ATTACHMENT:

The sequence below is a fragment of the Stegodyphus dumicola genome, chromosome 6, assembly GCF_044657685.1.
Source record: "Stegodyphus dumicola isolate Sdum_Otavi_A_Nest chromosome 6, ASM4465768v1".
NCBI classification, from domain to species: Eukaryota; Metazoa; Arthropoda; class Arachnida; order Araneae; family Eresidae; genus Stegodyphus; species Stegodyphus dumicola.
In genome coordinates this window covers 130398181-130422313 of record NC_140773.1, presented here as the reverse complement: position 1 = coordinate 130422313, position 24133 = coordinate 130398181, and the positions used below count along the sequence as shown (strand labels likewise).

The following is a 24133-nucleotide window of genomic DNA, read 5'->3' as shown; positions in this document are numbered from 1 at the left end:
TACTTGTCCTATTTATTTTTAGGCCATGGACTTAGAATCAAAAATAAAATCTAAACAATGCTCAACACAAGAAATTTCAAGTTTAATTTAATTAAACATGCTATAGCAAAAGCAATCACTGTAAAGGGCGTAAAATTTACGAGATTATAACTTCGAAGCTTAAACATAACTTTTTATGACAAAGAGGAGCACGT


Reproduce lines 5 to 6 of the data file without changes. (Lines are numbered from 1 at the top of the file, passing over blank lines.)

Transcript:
The following is a 24133-nucleotide window of genomic DNA, read 5'->3' as shown; positions in this document are numbered from 1 at the left end:
TACTTGTCCTATTTATTTTTAGGCCATGGACTTAGAATCAAAAATAAAATCTAAACAATGCTCAACACAAGAAATTTCAAGTTTAATTTAATTAAACATGCTATAGCAAAAGCAATCACTGTAAAGGGCGTAAAATTTACGAGATTATAACTTCGAAGCTTAAACATAACTTTTTATGACAAAGAGGAGCACGT